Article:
12. There are plenty of times in the Church’s history when priests have celebrated different saints’ days for different congregations on the same day, not to mention different kinds of Masses. Nobody sits there and goes, “Oh, woe! We have a funeral Mass this afternoon, so how can we possibly celebrate St. Swithin this morning?!”

    Personally, I don’t think there’s anything wrong with having multiple saints’ days for the same saint. It happens plenty of times anyway. Just smoosh the calendars together by main force, pick whoever saint’s got the highest claim on your parish day, and all the St. Roberts are your uncle.

  13. AnnAsher says:

    Two thoughts. First, while she is as I suggest to my friends first attending TLM and simply experienced it, there is a fuller understanding of participation that isn’t physical. I do follow along – I don’t always need my missal anymore.
    Second, she reminded me of something. I’ve recently gone back to Daily Mass, daily M-F in the Ordinary form partly so my yoing children can learn the Mass through immersion vs. text books. Interesting thing happens in the NO chapel where the adults chat with one another- my kids think they can also! They get noisy! Sunday TLM, sitting there prior to Mass, so silent a pin could drop in the Sacristy and you could hear it, and the same children sit in Holy Silence and look at the Faith displayed on the walls and windows.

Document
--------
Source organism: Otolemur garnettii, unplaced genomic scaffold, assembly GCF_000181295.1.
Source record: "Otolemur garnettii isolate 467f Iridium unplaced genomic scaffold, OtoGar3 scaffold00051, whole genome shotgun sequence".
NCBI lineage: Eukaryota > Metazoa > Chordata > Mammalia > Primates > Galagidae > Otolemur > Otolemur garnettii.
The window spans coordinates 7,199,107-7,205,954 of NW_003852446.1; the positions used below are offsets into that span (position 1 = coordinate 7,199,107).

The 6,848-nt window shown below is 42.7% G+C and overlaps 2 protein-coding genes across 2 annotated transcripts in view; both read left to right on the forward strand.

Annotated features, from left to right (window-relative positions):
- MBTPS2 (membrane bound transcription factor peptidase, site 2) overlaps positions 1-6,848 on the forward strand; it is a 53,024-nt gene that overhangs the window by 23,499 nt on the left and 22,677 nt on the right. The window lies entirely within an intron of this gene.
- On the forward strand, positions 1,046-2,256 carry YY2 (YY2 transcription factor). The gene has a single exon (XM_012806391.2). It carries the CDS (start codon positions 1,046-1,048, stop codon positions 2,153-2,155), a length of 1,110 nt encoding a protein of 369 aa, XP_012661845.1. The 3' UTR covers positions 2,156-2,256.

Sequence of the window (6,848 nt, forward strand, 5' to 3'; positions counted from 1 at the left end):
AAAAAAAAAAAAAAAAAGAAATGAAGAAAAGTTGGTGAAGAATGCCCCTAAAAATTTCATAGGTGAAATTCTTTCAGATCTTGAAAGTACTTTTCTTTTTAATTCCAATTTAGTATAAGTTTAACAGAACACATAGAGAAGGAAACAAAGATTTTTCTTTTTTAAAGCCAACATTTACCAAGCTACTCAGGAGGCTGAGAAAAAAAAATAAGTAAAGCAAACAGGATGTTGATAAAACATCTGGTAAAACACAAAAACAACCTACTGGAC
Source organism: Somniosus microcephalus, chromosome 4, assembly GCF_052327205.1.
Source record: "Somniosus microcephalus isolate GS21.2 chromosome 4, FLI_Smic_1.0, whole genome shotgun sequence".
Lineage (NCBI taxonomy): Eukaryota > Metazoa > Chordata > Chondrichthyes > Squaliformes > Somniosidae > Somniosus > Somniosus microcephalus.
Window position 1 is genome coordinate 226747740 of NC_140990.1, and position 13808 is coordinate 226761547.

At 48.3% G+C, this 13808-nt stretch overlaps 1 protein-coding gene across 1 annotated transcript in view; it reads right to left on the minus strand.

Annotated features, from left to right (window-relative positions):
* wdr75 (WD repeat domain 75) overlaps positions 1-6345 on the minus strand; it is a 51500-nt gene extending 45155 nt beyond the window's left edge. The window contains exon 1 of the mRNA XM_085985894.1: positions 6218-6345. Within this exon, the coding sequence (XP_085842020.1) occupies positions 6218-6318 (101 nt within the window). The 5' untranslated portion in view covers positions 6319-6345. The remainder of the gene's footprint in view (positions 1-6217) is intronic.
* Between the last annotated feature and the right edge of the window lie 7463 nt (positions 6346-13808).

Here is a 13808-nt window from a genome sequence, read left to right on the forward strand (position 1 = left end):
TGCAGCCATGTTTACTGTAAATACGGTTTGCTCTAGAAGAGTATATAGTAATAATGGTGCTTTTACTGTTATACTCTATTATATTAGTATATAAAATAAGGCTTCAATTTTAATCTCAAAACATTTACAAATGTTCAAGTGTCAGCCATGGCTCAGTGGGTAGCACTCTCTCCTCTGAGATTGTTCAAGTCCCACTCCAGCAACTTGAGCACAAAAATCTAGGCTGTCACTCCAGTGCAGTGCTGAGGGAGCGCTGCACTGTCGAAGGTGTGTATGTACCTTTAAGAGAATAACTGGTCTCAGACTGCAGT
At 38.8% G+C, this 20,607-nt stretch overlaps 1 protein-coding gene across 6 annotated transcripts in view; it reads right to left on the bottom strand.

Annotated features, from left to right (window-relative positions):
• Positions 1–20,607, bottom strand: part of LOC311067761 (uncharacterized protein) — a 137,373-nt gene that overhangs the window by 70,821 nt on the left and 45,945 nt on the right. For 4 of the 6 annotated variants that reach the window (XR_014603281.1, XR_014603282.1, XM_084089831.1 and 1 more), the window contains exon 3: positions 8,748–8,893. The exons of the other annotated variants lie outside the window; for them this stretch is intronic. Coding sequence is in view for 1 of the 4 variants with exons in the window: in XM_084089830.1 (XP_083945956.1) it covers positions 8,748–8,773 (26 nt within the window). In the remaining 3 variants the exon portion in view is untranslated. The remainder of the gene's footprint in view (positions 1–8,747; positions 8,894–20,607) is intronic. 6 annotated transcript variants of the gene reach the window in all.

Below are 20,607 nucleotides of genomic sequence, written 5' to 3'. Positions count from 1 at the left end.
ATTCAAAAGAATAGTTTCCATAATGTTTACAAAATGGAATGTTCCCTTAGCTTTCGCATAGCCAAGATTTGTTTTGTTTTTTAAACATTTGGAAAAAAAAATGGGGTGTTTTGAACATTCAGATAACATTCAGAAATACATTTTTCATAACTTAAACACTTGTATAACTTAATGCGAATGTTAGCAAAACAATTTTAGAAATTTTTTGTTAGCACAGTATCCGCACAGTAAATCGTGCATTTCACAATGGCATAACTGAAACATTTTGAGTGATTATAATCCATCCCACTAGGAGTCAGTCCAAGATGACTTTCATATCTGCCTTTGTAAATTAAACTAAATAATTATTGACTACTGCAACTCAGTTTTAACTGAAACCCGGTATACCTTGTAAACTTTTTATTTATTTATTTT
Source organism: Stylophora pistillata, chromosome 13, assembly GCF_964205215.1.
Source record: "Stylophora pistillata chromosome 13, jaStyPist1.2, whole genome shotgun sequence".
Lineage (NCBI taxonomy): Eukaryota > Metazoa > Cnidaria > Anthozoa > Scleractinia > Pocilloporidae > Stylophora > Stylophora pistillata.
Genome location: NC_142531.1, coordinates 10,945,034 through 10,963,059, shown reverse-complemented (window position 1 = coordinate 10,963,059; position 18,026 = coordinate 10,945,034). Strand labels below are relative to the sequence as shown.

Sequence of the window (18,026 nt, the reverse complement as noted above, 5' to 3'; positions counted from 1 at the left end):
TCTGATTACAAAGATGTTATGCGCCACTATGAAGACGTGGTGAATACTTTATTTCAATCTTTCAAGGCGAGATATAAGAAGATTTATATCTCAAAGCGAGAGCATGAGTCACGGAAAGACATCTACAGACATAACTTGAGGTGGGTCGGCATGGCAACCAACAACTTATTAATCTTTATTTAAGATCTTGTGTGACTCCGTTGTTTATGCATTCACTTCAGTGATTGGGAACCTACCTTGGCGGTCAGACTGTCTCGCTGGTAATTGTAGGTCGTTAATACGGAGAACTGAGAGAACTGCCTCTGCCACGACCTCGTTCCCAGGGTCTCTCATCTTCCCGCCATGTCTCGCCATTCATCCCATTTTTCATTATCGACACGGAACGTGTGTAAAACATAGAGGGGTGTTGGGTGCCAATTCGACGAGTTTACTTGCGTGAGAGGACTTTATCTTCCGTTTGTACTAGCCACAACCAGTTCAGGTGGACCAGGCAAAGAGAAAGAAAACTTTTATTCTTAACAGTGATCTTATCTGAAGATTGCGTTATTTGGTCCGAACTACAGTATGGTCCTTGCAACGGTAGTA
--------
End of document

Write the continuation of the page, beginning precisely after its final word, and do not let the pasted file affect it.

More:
14. “… there is simply no unity among those who would want it and all attend different parishes which makes it even more difficult. No unified community asking for it means no go. sigh.”

    KAS, I don’t know where you live, but perhaps you can take a cue from the international society devoted to the traditional Latin Mass, Una Voce. My local Chapter doesn’t have a set parish as a home base, but what it does is has a central governing body, and they arrange certain priests to preside at the Masses (rotating), they go to different churches in the diocese to promote the EF Mass geographically, and there is a core choir and group of servers that do the Masses. Perhaps this would get around your unity issue, if you are thinking along the lines of a lack of an FSSP community setup being your problem.

  15. Denita says:

    YES YES YES YES!!! Having attended my first OF Mass in ions this past Sunday, I know more than ever now why I prefer the Mass in Latin.